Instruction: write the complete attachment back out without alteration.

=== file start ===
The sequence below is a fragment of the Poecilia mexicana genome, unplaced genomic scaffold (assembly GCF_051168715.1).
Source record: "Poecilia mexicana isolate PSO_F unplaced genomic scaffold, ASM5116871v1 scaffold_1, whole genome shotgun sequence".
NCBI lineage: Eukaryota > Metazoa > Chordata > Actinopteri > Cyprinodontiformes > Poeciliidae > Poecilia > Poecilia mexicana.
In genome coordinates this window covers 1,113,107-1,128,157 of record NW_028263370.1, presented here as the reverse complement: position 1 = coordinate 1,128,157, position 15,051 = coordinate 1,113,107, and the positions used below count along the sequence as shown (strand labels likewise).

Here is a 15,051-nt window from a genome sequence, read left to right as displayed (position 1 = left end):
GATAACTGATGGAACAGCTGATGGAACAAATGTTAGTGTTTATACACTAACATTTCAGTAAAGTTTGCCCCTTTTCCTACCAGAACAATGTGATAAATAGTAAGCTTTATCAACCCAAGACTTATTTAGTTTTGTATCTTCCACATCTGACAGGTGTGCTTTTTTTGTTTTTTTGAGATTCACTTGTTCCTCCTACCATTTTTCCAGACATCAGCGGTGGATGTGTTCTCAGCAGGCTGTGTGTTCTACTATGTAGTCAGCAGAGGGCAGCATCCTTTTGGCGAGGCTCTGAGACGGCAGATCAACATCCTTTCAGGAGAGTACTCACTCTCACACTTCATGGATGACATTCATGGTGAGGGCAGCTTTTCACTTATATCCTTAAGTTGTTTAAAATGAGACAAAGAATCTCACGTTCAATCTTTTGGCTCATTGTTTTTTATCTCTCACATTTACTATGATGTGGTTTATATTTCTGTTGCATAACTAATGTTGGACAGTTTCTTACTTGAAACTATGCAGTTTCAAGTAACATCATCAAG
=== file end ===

The sequence below is a fragment of the Poecilia mexicana genome, unplaced genomic scaffold (assembly GCF_051168715.1).
Source record: "Poecilia mexicana isolate PSO_F unplaced genomic scaffold, ASM5116871v1 scaffold_1, whole genome shotgun sequence".
NCBI lineage: Eukaryota > Metazoa > Chordata > Actinopteri > Cyprinodontiformes > Poeciliidae > Poecilia > Poecilia mexicana.
In genome coordinates this window covers 1,113,107-1,128,157 of record NW_028263370.1, presented here as the reverse complement: position 1 = coordinate 1,128,157, position 15,051 = coordinate 1,113,107, and the positions used below count along the sequence as shown (strand labels likewise).

Here is a 15,051-nt window from a genome sequence, read left to right as displayed (position 1 = left end):
GATAACTGATGGAACAGCTGATGGAACAAATGTTAGTGTTTATACACTAACATTTCAGTAAAGTTTGCCCCTTTTCCTACCAGAACAATGTGATAAATAGTAAGCTTTATCAACCCAAGACTTATTTAGTTTTGTATCTTCCACATCTGACAGGTGTGCTTTTTTTGTTTTTTTGAGATTCACTTGTTCCTCCTACCATTTTTCCAGACATCAGCGGTGGATGTGTTCTCAGCAGGCTGTGTGTTCTACTATGTAGTCAGCAGAGGGCAGCATCCTTTTGGCGAGGCTCTGAGACGGCAGATCAACATCCTTTCAGGAGAGTACTCACTCTCACACTTCATGGATGACATTCATGGTGAGGGCAGCTTTTCACTTATATCCTTAAGTTGTTTAAAATGAGACAAAGAATCTCACGTTCAATCTTTTGGCTCATTGTTTTTTATCTCTCACATTTACTATGATGTGGTTTATATTTCTGTTGCATAACTAATGTTGGACAGTTTCTTACTTGAAACTATGCAGTTTCAAGTAACATCATCAAG